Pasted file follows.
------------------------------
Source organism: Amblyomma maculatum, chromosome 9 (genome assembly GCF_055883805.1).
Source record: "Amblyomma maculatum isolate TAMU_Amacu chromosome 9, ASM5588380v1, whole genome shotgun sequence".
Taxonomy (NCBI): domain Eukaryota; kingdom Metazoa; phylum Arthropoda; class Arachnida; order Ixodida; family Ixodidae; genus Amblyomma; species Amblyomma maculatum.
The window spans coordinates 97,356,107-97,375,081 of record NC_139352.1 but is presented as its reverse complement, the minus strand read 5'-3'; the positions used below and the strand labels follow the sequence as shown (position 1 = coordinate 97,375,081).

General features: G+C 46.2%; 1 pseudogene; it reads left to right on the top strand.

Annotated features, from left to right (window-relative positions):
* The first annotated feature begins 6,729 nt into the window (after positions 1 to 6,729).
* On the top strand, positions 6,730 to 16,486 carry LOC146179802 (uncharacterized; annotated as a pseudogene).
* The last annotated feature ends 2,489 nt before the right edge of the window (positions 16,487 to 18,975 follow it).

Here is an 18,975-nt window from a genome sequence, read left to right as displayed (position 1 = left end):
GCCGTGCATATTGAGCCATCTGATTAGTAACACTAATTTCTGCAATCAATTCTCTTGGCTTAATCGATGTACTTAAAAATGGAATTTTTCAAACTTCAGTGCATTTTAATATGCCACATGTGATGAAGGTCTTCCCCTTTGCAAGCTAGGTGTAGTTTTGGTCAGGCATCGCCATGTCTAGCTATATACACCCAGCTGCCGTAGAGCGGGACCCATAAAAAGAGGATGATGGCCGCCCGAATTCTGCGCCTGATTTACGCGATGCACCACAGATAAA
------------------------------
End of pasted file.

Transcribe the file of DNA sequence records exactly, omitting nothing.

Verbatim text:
Source organism: Amblyomma maculatum, chromosome 9 (genome assembly GCF_055883805.1).
Source record: "Amblyomma maculatum isolate TAMU_Amacu chromosome 9, ASM5588380v1, whole genome shotgun sequence".
Taxonomy (NCBI): domain Eukaryota; kingdom Metazoa; phylum Arthropoda; class Arachnida; order Ixodida; family Ixodidae; genus Amblyomma; species Amblyomma maculatum.
The window spans coordinates 97,356,107-97,375,081 of record NC_139352.1 but is presented as its reverse complement, the minus strand read 5'-3'; the positions used below and the strand labels follow the sequence as shown (position 1 = coordinate 97,375,081).

General features: G+C 46.2%; 1 pseudogene; it reads left to right on the top strand.

Annotated features, from left to right (window-relative positions):
* The first annotated feature begins 6,729 nt into the window (after positions 1 to 6,729).
* On the top strand, positions 6,730 to 16,486 carry LOC146179802 (uncharacterized; annotated as a pseudogene).
* The last annotated feature ends 2,489 nt before the right edge of the window (positions 16,487 to 18,975 follow it).

Here is an 18,975-nt window from a genome sequence, read left to right as displayed (position 1 = left end):
GCCGTGCATATTGAGCCATCTGATTAGTAACACTAATTTCTGCAATCAATTCTCTTGGCTTAATCGATGTACTTAAAAATGGAATTTTTCAAACTTCAGTGCATTTTAATATGCCACATGTGATGAAGGTCTTCCCCTTTGCAAGCTAGGTGTAGTTTTGGTCAGGCATCGCCATGTCTAGCTATATACACCCAGCTGCCGTAGAGCGGGACCCATAAAAAGAGGATGATGGCCGCCCGAATTCTGCGCCTGATTTACGCGATGCACCACAGATAAA